June 18, 2024

Aircraft Hangar Door Safety

Aircraft hangar door safety should not be taken for granted.

May I share a personal experience that proved embarrassing and costly to a friend of mine?

Numerous years ago an assistant Chief Pilot of an aviation division at Sugarland airport had a bad habit of parking his car in the in the clear zone of the hangar doors.

My friend, the Chief Pilot, recently received a pay raise and felt his money would be well spent on a vehicle that would represent his new management status. The vehicle was a used Mercedes.

One day the doors were selected to the close position. Without following the best practice safety tips below, the doors sandwiched his Mercedes between the closing hangar doors. It can happen. It did happen and will most likely occur to some unlucky person again.

Reminder about hangar door safety. The following are some key tips that may prevent an unforeseen event:

  • Comply with the door operating checklist. (If your flight department does not have a checklist, develop one.)
  • Prior to moving bi-fold or track doors, perform a visual check of the clear zone for clearance of personnel, equipment, and materials; also ensure that door tracks are free from obstructions.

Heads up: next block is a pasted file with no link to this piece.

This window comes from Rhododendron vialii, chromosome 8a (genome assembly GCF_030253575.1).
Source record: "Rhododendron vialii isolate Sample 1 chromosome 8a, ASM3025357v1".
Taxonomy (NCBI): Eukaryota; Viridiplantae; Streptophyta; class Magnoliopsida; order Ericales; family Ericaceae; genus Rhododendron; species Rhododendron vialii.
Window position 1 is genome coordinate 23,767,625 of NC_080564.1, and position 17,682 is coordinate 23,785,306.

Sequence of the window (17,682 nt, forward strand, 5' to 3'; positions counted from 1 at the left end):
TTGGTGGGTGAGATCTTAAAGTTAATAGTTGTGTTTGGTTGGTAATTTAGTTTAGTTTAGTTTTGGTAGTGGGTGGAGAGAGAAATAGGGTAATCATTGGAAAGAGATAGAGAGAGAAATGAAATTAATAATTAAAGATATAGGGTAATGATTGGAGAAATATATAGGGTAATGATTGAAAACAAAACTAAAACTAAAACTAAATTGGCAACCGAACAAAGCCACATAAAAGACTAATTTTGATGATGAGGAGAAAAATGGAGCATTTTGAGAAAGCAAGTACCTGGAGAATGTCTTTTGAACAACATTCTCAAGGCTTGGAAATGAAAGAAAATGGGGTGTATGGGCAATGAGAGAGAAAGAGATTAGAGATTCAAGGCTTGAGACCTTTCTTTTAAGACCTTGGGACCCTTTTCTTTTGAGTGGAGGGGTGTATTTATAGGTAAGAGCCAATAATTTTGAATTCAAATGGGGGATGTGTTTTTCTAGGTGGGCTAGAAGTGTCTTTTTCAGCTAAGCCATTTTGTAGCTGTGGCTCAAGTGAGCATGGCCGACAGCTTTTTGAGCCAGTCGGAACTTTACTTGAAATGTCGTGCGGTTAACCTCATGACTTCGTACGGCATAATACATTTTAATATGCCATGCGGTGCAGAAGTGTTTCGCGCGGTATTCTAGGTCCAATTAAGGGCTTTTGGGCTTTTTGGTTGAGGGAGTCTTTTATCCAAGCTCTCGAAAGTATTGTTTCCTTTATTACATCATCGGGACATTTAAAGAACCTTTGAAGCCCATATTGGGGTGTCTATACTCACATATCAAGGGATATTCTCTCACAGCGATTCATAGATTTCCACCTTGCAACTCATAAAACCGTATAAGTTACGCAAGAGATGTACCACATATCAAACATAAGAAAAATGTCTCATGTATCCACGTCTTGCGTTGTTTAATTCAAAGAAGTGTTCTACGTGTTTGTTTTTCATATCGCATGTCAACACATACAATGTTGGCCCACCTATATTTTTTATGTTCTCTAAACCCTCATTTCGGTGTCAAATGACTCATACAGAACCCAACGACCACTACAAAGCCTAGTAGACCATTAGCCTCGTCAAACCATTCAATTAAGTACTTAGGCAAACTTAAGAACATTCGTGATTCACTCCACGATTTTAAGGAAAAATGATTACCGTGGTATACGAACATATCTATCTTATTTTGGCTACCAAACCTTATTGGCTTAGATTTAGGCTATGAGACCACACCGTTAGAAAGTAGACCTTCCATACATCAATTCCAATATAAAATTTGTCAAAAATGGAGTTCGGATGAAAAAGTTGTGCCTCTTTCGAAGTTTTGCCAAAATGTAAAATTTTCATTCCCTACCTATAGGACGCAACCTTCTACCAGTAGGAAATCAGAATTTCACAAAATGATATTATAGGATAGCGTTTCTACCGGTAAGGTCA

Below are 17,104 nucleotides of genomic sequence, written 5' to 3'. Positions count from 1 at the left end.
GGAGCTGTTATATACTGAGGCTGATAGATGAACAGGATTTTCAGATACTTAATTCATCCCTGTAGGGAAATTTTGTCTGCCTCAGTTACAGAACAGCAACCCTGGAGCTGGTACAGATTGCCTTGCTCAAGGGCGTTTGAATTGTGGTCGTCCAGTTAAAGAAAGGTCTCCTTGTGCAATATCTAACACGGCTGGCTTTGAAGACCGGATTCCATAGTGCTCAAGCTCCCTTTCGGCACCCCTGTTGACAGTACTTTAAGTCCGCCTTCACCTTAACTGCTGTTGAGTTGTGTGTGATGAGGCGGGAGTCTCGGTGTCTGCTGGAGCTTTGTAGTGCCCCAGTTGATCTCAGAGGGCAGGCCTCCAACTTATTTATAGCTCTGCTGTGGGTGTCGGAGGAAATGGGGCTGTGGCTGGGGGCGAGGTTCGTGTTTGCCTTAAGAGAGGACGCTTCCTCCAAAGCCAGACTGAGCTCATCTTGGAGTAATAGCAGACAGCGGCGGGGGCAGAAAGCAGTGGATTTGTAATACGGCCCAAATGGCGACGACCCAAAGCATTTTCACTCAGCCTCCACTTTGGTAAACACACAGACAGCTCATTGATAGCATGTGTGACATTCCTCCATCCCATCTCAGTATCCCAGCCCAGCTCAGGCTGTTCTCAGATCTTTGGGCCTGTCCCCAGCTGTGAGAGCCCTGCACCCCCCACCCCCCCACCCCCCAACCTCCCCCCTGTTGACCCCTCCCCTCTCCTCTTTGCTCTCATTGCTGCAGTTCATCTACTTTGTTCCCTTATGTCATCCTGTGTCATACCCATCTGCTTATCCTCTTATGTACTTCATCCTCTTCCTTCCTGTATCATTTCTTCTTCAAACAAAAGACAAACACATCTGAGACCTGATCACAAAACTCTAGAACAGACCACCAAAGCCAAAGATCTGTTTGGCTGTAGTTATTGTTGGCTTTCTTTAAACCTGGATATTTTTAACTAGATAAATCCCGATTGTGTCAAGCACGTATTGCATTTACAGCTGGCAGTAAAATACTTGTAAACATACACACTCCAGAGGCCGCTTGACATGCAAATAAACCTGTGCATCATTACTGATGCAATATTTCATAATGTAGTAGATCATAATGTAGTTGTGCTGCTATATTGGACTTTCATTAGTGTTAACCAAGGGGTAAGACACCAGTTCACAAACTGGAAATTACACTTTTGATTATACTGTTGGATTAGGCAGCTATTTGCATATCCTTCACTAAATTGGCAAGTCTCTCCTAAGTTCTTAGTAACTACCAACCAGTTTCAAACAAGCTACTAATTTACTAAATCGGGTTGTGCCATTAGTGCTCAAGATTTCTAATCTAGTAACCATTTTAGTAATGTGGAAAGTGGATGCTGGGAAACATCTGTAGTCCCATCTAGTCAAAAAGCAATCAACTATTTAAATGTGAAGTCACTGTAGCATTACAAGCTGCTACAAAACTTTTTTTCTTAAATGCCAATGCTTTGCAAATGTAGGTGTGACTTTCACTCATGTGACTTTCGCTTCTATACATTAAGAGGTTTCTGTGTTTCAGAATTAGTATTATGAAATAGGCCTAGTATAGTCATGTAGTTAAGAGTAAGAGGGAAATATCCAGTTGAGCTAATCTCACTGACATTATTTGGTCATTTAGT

• Ensure personnel entry doors are closed.
  • Verify that applicable hangar doors, tracks, warning buzzers, and switches are operational; ensure hangar door safety devices are not tampered with or compromised.
  • Doors should be opened in a manner that has one individual opening only one door.
  • Never open more than one door by yourself! Always get help opening the doors or completely move one door then go back and individually move the remaining doors.
  • Personnel not involved with opening or closing hangar doors should remain clear while the doors are in transit.
  • Do not attempt to enter or exit the door clear area while the door is moving.
  • Do not walk between doors that are partially open.
  • For additional safety consideration, leave the hangar doors in the open position to a minimum width of 10 feet.
  • Aircraft security should be evaluated with SOP’s against company procedures.

These tips can apply to light aircraft pilots who own a T-hangar from Fallbrook Ca., North Las Vegas, or Rostraver airport to business aviation pilots based in Las Vegas (KLAS), Chicago Midway, Dallas Love, Carlsbad Ca. to Fargo ND.

By following these tips one may prevent a sad occurrence that could be damaging to your aircraft investment or career longevity.

Fly safe and be wise.